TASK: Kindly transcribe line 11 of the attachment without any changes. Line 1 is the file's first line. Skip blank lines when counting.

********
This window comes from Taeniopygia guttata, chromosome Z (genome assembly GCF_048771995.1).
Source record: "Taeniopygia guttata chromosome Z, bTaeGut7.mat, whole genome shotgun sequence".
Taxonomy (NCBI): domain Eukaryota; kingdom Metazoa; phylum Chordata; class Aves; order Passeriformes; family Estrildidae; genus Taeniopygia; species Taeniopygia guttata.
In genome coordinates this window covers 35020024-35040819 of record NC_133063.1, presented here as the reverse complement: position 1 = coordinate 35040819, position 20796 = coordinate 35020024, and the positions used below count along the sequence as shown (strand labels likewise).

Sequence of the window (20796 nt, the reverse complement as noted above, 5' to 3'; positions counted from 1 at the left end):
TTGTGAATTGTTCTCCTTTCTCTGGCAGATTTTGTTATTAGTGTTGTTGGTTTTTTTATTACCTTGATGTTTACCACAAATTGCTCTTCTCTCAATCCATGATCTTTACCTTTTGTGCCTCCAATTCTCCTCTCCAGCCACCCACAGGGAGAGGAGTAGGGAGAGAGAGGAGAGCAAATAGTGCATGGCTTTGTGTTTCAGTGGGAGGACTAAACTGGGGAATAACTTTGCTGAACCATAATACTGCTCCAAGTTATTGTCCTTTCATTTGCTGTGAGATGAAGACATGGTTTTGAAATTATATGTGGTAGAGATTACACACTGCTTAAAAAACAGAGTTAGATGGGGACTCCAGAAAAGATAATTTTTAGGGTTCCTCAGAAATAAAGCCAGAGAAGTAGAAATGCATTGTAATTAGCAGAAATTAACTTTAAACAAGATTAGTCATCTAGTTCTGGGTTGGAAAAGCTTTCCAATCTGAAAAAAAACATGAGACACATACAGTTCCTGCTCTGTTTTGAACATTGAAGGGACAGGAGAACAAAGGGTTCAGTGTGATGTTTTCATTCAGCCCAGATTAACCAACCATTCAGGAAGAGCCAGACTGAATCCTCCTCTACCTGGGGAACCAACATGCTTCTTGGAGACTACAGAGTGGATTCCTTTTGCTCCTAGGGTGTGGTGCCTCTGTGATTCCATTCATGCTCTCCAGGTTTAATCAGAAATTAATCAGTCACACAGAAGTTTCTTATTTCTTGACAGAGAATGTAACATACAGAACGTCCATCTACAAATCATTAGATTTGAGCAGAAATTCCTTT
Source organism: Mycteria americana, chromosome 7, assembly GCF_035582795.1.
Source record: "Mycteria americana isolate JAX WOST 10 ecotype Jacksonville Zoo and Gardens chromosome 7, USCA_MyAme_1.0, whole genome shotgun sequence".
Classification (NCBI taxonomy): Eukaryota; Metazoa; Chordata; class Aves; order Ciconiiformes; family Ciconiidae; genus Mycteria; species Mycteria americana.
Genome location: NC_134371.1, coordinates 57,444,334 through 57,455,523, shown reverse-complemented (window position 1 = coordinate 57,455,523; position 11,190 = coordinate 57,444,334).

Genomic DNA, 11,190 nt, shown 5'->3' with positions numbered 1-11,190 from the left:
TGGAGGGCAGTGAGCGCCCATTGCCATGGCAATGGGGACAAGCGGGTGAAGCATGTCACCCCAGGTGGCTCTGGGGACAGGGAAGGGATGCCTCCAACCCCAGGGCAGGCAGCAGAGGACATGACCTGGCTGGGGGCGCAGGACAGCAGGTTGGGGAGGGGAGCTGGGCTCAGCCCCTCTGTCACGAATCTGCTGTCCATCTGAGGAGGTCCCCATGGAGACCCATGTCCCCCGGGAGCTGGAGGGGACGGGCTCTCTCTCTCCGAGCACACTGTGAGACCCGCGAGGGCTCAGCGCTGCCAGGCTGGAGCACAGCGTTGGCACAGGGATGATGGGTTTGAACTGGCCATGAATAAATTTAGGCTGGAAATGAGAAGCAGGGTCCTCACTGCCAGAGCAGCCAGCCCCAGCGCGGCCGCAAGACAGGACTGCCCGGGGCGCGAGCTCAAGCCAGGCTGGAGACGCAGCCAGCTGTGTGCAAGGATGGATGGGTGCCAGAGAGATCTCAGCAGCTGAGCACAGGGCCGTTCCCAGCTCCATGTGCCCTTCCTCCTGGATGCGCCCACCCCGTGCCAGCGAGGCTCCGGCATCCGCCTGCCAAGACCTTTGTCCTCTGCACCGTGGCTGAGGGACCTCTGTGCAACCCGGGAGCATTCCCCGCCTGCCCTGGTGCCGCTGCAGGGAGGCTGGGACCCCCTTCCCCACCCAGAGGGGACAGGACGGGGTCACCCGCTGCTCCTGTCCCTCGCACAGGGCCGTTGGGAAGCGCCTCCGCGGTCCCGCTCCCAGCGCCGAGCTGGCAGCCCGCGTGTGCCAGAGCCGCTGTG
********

Genomic DNA, 11,190 nt, shown 5'->3' with positions numbered 1-11,190 from the left: